2016 was thought to be a year that shook the world. Actors and actresses and musicians passed away, shootings and police stories of violence were everywhere, and Donald Trump was elected President. 2017 has been terrible for different reasons, but possibly more important for the course of human history. In recent months, the Harry Weinstein sexual harassment scandal shook the world, not just because such a big name in the movie business had committed this horrendous act again and again, but because it was soon revealed to the public that so many others had as well. While the argument could be made that this was simply a problem that was affecting the Hollywood movie industry, America’s natural soft power, especially through the movies which are exported and translated to such a large part of the world, made this much more of a global issue, and one that politicians are slowly having to adjust themselves to. From actors to politicians, musicians to comedians, no branch of men in power has been untouched by this. What impact will these scandals have, if any, on other states keeping this in mind? The answer is: more than you would think.

 

While this was just a Hollywood problem and politicians and their constituents could write it off as simply one that juice cleanse obsessed womanizers had involved themselves in, and a problem to address solely in that industry, the sudden exposing of so many others such as politicians in powerful offices and trusted men in power means that the problem began to reveal more issues with the global society at large.

 

Image courtesy of Wikimedia Commons, 2015. Some rights reserved.

 

While the Bill Clinton scandal with Monica Lewinsky back in the 1990s was seen as problematic, it has now become a joke, a woman looking to blackmail a man in power for money. The frequency of these problems now has revealed an underlying issue. This current scandal has exposed numerous politicians from all different places and positions of power. Al Franken, a U.S. senator, was accused of sexual harassment of two women, including forcibly kissing and groping. Jeff Hoover, Kentucky speaker of the House, was accused of sexual harassment and inappropriate text messages. Roy Moore, a judge and politician from Alabama, was accused of sexual misconduct with five teenagers. Those are just the infamous American cases. In Britain, ‘over the past month, allegations about sexual misconduct in politics have led to the resignation of Michael Fallon as defence secretary, investigations into two senior ministers, Damian Green and Mark Garnier, and the suspension of the whip from Conservative backbencher Charlie Elphicke. Tory MPs Dan Poulter, Daniel Kawczynski, Stephen Crabb and Chris Pincher have been referred to their party’s internal disciplinary procedures.’ Several MPs have also been suspended for various parties. One of Theresa May’s most senior officials has been accused of possessing pornographic material. The list goes on. France’s Macron has been handed a petition already with 100,000 signatures in three days to treat sexual harassment in the work place as a national emergency. The Facebook movement of the #MeToo worked with globalization to create a global movement. Awareness of the problem is spreading, and politicians are being asked to address it.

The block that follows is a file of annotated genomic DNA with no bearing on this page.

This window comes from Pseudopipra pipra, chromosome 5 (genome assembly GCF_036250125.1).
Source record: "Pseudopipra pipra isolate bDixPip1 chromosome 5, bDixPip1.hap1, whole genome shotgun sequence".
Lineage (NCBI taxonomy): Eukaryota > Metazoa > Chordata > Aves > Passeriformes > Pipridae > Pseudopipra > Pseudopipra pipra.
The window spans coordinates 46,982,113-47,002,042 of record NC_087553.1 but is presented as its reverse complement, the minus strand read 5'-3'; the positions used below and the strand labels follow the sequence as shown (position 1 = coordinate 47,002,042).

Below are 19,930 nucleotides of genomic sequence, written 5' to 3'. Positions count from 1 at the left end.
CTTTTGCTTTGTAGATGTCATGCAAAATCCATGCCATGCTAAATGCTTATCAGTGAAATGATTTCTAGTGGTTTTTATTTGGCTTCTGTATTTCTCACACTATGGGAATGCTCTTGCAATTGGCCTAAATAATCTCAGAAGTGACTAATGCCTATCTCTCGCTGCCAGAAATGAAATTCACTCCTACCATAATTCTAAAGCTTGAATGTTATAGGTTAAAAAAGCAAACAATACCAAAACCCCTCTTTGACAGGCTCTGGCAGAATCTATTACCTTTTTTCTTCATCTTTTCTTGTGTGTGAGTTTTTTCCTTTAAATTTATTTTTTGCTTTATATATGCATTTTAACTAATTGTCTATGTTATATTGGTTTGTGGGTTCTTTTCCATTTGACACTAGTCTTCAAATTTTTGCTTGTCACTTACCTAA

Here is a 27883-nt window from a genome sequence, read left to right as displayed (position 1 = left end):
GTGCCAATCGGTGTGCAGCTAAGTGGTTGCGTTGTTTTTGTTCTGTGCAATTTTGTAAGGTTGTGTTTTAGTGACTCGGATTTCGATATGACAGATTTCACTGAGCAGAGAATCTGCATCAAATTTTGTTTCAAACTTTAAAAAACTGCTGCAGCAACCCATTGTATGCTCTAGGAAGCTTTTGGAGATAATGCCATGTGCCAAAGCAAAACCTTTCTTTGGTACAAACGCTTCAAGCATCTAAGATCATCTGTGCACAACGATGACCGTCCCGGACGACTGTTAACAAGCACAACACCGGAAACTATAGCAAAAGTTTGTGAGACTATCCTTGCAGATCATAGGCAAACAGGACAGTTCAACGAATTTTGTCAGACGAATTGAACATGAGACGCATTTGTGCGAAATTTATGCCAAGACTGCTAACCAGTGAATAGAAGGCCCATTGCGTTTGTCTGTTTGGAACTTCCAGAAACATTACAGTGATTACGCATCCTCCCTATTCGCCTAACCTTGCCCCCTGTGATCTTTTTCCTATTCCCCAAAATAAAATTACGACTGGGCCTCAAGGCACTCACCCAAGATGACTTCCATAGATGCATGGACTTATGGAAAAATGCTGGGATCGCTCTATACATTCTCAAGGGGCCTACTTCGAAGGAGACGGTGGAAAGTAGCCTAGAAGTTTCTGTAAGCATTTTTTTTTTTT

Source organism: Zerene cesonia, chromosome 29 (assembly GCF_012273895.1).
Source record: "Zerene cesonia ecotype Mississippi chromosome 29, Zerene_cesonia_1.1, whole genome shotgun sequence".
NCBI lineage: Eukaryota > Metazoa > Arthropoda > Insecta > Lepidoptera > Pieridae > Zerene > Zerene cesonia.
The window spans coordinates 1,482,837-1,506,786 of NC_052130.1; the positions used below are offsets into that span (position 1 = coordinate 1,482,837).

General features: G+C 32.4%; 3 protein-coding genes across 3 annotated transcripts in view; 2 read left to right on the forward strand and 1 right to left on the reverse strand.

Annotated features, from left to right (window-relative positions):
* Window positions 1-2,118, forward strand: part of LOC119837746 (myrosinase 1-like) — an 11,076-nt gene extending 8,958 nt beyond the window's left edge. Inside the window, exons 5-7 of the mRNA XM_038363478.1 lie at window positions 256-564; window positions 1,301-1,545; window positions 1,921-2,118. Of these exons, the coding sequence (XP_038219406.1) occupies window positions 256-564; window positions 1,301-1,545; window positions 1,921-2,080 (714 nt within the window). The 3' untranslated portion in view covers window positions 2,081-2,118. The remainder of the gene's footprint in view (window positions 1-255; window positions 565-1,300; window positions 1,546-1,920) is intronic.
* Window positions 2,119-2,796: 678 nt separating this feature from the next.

Donald Trump, the man who so callously was filmed saying ‘Grab her by the pussy’, insisted upon supporting Senate candidate Roy S. Moore despite his party’s protests. He himself has been, he feels “wrongly” accused of being a sexual predator, and claims that the women are lying. Sparked by a fear that this man is the President of the United States and questions about what this means for the society that elected him, women are beginning to speak out. Most are prepared to listen.

What implications does this have for the world at large? What implications does this have for state relations? If this movement can truly take off, then it will mean that many men in power will soon, at the cries of their constituents, find themselves out of a job. Much like what is happening in the U.K. and in the U.S., many political seats will be left available to be filled, perhaps by sorely unrepresented women, or, at the very least, by men that aren’t found to have a history of such crimes. France is demanding that this be treated as a national emergency; will other states do the same? The fact that three of the main seats on the Security Council are faced with this problem, the fact that in each case their influence is so global, that these stories are all over the press, leads one to wonder if the rest of the world might begin to recognize a problem too. For some, such sexualisation of gender is innate in the culture, and this is a difficult task to overcome.

 

In the U.S., part of this difficulty is due to acts such as the The Congressional Accountability Act which means that women often have to suffer in silence with their aggressors and are unable to add their voice to the many coming forward. However, if there is enough of a movement behind it, these laws can change. If these laws can change in the U.S., in a country where the President himself has been accused of being an aggressor, this could serve as proof that change can happen.

Globalization means that all states are more or less interconnected, through trade, technology, or state relations. Why can’t a movement spread through one of these routes? Why can’t a Facebook hashtag, used to demonstrate the breadth of the problem, help to bring about real change in states?

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